I’m a 41-year-old, dark-skinned, 5’6″ man. People see the hype and enthusiasm I give when podcasting or when I am about to interact with friends. I wasn’t always like this.
We all have a story about our personal issues, self-esteem, families, and other moments in our lives that have shaped us. I’ve talked about how video games made me courageous, helped me believe in myself. I’ve shared moments I had with my brother at times, and why games matter to people who play them for fun, for escape, or for just passing the time. For some, video games has been their therapy and for some of the creators, it’s been helpful to them mentally. I know it’s been helpful in many ways to me, and while I have some days when I reflect on my past, I also take a moment to acknowledge that video games can bring closure to real life issues.
Modern indie games have been a real help. Games like Gris and Spiritfarer deals with death in a meaningful and accepting way. The Gardens Between deals with friendship. Papo & Yo touches on Alcohol abuse. Everybody’s Gone To The Rapture deals with family and love. So many games take topics we know about, we’ve been through, or are still working on and allows us to have a chance to bring closure to them. To resolve inner thoughts, emotions, and accept that in the end, there is a chance to grow and learn. A chance to make you, the individual, better.
I think this is why I resonate with Vivi, from Final Fantasy IX, trying to find his place, wondering why he was being picked on. Seeing how Zidane and the team loved him and fought by his side, I can relate to him because I went through something similar to Vivi for a while in elementary and in high school. So many questions filled my mind about why I was the one person being picked on, rejected, and seen as “the odd one” from my own race. It wasn’t about being tough to handle these things. To “man up”. It was about why I wasn’t seen as equal and respected.
It took a while, but I did find friends and a community that understood me. As time went on and I played Final Fantasy IX, Vivi brought so much closure to some questions that lingered in my past. Knowing what happens in the end, Vivi’s story showed me what acceptance looks like. It’s been a journey for sure, but that’s just one aspect of how games have helped me personally.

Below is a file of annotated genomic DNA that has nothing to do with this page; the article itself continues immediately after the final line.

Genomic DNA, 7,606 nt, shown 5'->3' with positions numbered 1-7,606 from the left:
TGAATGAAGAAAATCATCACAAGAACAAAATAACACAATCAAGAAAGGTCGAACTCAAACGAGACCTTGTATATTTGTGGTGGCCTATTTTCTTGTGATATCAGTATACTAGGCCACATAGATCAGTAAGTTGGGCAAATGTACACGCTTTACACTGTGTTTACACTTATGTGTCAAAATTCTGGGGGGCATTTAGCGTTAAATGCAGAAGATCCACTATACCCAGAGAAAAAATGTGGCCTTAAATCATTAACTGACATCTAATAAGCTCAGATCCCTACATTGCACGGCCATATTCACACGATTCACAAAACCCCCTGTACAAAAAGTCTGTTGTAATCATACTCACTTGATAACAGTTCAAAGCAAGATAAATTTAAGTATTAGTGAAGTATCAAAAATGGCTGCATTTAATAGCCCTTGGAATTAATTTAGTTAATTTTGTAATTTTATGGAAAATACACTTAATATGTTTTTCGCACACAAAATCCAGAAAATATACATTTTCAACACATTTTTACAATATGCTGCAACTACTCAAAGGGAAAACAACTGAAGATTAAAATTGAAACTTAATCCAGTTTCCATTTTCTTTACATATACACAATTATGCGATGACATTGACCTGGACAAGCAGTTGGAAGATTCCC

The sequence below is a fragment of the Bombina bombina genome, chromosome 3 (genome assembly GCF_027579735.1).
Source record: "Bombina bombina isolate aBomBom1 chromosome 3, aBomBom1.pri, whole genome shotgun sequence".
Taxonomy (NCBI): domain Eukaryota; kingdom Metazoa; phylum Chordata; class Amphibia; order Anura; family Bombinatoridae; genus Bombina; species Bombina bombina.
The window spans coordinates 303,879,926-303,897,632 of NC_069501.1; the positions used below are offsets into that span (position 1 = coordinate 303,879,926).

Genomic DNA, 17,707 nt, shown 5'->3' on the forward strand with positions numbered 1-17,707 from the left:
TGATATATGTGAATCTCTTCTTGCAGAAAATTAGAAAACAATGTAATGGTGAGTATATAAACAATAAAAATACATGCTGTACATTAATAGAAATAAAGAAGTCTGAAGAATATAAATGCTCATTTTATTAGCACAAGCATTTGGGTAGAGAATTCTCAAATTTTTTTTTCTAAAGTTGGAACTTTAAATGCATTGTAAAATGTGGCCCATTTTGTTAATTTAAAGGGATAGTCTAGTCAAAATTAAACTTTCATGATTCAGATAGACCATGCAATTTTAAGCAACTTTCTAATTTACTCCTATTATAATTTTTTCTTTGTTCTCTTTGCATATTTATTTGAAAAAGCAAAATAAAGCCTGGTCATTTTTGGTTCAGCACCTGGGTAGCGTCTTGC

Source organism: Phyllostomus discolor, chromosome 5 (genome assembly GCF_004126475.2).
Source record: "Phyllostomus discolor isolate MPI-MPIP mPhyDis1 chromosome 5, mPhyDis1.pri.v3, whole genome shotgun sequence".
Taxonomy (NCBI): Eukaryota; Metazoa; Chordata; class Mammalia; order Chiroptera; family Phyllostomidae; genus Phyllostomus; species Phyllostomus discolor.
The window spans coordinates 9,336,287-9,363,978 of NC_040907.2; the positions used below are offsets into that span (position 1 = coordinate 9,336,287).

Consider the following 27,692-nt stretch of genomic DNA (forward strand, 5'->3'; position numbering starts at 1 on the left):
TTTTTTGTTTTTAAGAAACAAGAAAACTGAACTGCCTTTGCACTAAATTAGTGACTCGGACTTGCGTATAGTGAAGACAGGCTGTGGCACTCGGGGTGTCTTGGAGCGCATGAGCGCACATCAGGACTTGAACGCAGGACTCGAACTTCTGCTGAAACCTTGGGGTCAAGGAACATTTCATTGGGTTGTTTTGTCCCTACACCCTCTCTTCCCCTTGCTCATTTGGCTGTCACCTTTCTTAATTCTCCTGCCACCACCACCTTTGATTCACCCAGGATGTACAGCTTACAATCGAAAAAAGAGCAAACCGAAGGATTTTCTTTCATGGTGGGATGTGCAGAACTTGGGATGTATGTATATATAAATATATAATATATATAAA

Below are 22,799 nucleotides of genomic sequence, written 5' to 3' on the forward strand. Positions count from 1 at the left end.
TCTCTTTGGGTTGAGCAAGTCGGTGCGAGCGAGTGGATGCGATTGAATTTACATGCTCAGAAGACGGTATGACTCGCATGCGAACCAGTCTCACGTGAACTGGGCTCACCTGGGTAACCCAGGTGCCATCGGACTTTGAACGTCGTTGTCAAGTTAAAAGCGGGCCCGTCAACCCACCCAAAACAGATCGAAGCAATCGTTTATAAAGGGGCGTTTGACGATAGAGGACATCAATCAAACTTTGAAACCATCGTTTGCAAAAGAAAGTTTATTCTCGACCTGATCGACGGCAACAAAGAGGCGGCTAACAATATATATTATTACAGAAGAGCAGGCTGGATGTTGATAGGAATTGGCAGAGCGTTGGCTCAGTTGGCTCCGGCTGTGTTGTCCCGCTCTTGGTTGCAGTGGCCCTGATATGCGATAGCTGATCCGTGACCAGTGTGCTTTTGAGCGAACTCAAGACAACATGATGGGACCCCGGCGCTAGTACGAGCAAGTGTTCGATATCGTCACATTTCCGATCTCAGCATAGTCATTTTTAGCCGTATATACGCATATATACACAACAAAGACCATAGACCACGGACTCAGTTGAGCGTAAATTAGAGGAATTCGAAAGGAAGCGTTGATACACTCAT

That’s why it’s important that characters, their history, and personality, matter to the story in a game. There’s a possibility that it will resonate with someone. If done correctly, it could bring closure to some issues. It will still take time, but players may feel seen and recognized for what they go through or have been through. It’s not always easy because video games do take time, and progression does play a part. It took me years to accept things even after Final Fantasy IX, and that’s a journey I am still walking through.
As games become popular, I hope to witness adults stereotype less about games. If they could see how they are helping people bring closure to real life issues, they can see that it’s not ideal that others downplay this form of entertainment. If they could sit down and experience Coffee Talk, What Remains Of Edith Fitch, or That Dragon, Cancer, they could see the potential of the things people go through and why games like these deliver something helpful.
I’m glad to still play video games today. I’m excited to see games all the way through and learn from what I experience. Back in my past, I didn’t have these options or avenues for help. When Final Fantasy IX came out and I played it, I just felt something. I felt some form of closure starting to arise. I hope anyone who feels this way knows that video games can help. They might not solve all your problems, but maybe they can help bring you closer to closure.
Has a video game helped bring you closure? What genre of games can provide help? Let us know in the comments or on our Discord.
Eddie V. is a co-founder of Boss Rush Network who writes, podcasts, and loves video game trivia. You can find him on Twitter with @thatretrocode.